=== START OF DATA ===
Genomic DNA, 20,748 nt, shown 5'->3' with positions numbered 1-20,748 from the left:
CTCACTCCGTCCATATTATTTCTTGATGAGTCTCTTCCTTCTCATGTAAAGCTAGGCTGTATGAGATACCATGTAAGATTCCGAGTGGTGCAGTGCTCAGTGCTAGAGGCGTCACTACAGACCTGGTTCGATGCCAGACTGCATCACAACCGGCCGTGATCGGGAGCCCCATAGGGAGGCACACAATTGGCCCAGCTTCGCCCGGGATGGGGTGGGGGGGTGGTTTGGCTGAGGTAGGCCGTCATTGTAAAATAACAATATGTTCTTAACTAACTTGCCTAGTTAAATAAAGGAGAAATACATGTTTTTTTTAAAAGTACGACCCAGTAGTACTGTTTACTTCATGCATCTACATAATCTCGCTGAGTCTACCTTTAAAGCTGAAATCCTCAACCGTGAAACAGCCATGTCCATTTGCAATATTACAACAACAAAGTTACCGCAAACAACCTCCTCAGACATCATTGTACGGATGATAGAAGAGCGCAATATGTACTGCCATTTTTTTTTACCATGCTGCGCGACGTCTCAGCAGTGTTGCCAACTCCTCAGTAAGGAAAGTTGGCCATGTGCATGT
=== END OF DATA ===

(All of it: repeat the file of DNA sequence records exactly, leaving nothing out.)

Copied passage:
Genomic DNA, 20,748 nt, shown 5'->3' with positions numbered 1-20,748 from the left:
CTCACTCCGTCCATATTATTTCTTGATGAGTCTCTTCCTTCTCATGTAAAGCTAGGCTGTATGAGATACCATGTAAGATTCCGAGTGGTGCAGTGCTCAGTGCTAGAGGCGTCACTACAGACCTGGTTCGATGCCAGACTGCATCACAACCGGCCGTGATCGGGAGCCCCATAGGGAGGCACACAATTGGCCCAGCTTCGCCCGGGATGGGGTGGGGGGGTGGTTTGGCTGAGGTAGGCCGTCATTGTAAAATAACAATATGTTCTTAACTAACTTGCCTAGTTAAATAAAGGAGAAATACATGTTTTTTTTAAAAGTACGACCCAGTAGTACTGTTTACTTCATGCATCTACATAATCTCGCTGAGTCTACCTTTAAAGCTGAAATCCTCAACCGTGAAACAGCCATGTCCATTTGCAATATTACAACAACAAAGTTACCGCAAACAACCTCCTCAGACATCATTGTACGGATGATAGAAGAGCGCAATATGTACTGCCATTTTTTTTTACCATGCTGCGCGACGTCTCAGCAGTGTTGCCAACTCCTCAGTAAGGAAAGTTGGCCATGTGCATGT